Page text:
What Started the Crusades? | 7 Things You Never Knew About the Crusades


The Crusades were a set of wars or military campaigns especially between Western Christians and Muslims in the Eastern Mediterranean world in the eleventh through thirteenth centuries AD. The Crusades have had profound effects on relationships between Christians, Muslims, and Jews to the present day. The word Crusade evolved from the word crux, which is Latin for cross, referring to the crosses that Western Christian soldiers wore on their uniforms and shields during the battles. 

Islam began expanding within the Arabian Peninsula in the seventh century as a result of the life and legacy of Muhammad, the prophet of Islam. The term Muslim refers to a follower of the religion of Islam, and the term Arab is an ethnic designation for people who come from the Arabian Peninsula and the surrounding regions. The terms are not perfectly interchangeable, though many Arabs are Muslims. When Islam and Arabs expanded into western Asia, eastern Europe, northern Africa, and Spain, it caused great concern among European Christians. Regions conquered by Muslim Arabs were called caliphates, and the caliphs created religious-political administrations that created and executed law according to their interpretations of the Quran. The caliphs generally allowed Christians and Jews in their territories to continue to practice their own religions as long as they did not attempt to build new churches or convert others to their faith, and as long as they paid taxes to the caliph.

Judaism, Christianity, and Islam—the three most prominent monotheistic religions in world history—all considered Jerusalem to be a holy city. Following the Bar Kokhba Rebellion in AD 135, Jews were expelled from Jerusalem by the Roman Empire. When a new eastern capital for the Roman Empire was built in Constantinople (also known as Byzantium), this new capital, now located closer to Jerusalem than Rome had been, oversaw the government of Jerusalem. 

In the year 636, Byzantine troops were defeated by Muslim troops at the Battle of Yarmuk, after which Muslims occupied and governed Jerusalem. To the Jews, Jerusalem was their political and religious capital. To the Christians, it was the location of much of Jesus Christ’s ministry, as well as the place of His death, resurrection, and ascension. To the Muslims it was the original location Muhammad instructed Muslims to face when praying and later the location from which he was said to have ascended on his miraculous “night journey” through the heavens. Jews, Christians, and Muslims have, and still do, earnestly argue for their claims to the holy city of Jerusalem. These arguments became the focal point of the reasons for the Crusades beginning in the eleventh century.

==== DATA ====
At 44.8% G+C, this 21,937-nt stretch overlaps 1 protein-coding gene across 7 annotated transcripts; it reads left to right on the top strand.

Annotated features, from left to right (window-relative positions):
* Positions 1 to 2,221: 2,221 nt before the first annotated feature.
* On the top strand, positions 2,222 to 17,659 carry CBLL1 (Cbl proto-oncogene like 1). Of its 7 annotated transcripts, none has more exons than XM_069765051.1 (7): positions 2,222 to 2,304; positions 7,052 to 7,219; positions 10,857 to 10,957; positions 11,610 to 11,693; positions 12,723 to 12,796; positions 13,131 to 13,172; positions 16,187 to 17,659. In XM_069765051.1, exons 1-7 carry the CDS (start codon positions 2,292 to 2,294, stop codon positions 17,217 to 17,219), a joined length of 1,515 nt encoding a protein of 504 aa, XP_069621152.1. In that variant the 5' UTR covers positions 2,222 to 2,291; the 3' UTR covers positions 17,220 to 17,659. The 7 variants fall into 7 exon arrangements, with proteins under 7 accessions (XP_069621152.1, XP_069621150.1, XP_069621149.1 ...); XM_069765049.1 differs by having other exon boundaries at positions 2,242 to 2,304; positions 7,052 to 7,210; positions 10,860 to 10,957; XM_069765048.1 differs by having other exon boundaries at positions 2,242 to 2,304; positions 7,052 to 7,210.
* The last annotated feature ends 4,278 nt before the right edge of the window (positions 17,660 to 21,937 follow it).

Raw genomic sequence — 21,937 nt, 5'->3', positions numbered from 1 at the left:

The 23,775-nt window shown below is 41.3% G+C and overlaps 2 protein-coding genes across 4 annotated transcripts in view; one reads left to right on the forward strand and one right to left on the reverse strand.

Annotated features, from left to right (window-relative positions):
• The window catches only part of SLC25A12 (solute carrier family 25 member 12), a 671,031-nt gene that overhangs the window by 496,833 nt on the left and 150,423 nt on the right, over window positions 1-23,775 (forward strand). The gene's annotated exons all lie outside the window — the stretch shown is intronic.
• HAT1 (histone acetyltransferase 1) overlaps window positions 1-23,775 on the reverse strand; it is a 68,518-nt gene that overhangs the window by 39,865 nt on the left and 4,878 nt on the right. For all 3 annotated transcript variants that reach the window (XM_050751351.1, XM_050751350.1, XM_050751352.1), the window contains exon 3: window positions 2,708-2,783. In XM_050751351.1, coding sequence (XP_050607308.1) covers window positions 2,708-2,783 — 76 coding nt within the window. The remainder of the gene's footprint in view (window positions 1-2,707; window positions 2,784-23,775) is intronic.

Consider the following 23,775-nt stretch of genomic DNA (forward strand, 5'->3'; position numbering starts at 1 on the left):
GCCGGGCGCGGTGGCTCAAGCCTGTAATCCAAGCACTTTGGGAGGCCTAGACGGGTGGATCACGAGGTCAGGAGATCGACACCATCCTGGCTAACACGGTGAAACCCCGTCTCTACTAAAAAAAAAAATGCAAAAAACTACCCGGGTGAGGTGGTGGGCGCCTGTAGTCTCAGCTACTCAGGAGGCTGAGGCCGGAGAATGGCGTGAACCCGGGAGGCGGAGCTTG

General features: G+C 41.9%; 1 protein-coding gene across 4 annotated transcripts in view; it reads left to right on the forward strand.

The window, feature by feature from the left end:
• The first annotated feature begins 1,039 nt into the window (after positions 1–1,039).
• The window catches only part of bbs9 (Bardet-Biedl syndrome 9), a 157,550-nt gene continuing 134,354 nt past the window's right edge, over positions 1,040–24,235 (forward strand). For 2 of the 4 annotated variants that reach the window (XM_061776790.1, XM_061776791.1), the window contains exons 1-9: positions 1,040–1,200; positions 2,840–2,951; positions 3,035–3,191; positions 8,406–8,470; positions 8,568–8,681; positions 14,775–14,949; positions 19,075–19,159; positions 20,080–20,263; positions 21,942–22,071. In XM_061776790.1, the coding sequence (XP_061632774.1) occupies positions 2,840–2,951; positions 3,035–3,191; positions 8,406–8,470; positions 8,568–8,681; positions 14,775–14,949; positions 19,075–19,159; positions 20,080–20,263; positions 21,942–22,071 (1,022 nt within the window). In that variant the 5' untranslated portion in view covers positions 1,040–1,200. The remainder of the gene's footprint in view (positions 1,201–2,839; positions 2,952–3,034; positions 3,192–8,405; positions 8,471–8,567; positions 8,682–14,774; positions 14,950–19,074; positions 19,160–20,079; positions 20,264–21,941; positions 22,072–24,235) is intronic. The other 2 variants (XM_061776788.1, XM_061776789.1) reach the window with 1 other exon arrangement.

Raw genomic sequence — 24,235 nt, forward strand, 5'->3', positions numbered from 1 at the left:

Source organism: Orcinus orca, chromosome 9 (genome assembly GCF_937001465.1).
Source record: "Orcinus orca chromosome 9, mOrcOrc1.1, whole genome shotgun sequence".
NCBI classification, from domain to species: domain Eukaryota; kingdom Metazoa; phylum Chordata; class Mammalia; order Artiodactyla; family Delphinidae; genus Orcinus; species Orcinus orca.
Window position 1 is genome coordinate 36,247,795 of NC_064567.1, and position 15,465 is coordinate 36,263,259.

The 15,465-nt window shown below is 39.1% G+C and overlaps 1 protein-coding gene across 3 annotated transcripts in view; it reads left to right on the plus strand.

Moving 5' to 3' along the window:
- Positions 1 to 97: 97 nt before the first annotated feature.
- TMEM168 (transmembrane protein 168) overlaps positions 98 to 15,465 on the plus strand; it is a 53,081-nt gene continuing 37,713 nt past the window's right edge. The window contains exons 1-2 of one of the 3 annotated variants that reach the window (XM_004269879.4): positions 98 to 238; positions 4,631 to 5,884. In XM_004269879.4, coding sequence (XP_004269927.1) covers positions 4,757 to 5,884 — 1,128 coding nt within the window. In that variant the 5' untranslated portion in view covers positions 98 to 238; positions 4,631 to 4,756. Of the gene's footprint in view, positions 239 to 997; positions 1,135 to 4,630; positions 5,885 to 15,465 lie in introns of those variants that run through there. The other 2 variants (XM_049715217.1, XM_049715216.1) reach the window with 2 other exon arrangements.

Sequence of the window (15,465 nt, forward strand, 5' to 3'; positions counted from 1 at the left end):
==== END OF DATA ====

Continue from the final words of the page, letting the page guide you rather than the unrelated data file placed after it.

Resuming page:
Although there were multiple causes for Western involvement in the Crusades, the three causes most mentioned by historians are: 

  1. Concerns about Muslim expansion into formerly Christian lands
  2. The desire for Western pilgrims to visit Jerusalem and Palestine safely, and
  3. Hopes for reunification between Western Catholic and Eastern Orthodox Christians.

Though there were frequent tensions between Eastern and Western Christians throughout the Middle Ages, the “Great Schism” occurred in the year 1054 and is the subject of another video. Those who longed for unity between Eastern and Western Christians saw the invasion of Christian lands by Muslims to be a common cause, which might help reunify the church. Christian pilgrims had been allowed to travel freely to Jerusalem and access the holy places when the city was being governed by the Muslim Fatimids of Egypt. However, in the year 1070, the Muslim Seljuq Turks took Jerusalem from the Fatimids, and from that time, Christian pilgrims returned with stories of oppression and desecration. In 1088, Peter the Hermit’s letter to Pope Urban II gave details of the persecution.

Byzantine Emperor Alexius I had his own problems to handle in the East. The Byzantine Empire had internal strife, disruptive heresies, and was increasingly isolated from the West. The Byzantine borders were shrinking, and the Byzantine Empire was falling behind other European nations to the west. The Byzantines were also concerned about Muslim expansion from the east. Alexius I sent delegates to Pope Urban II asking for help from the West to assist Alexius I in driving the Turks further to the east.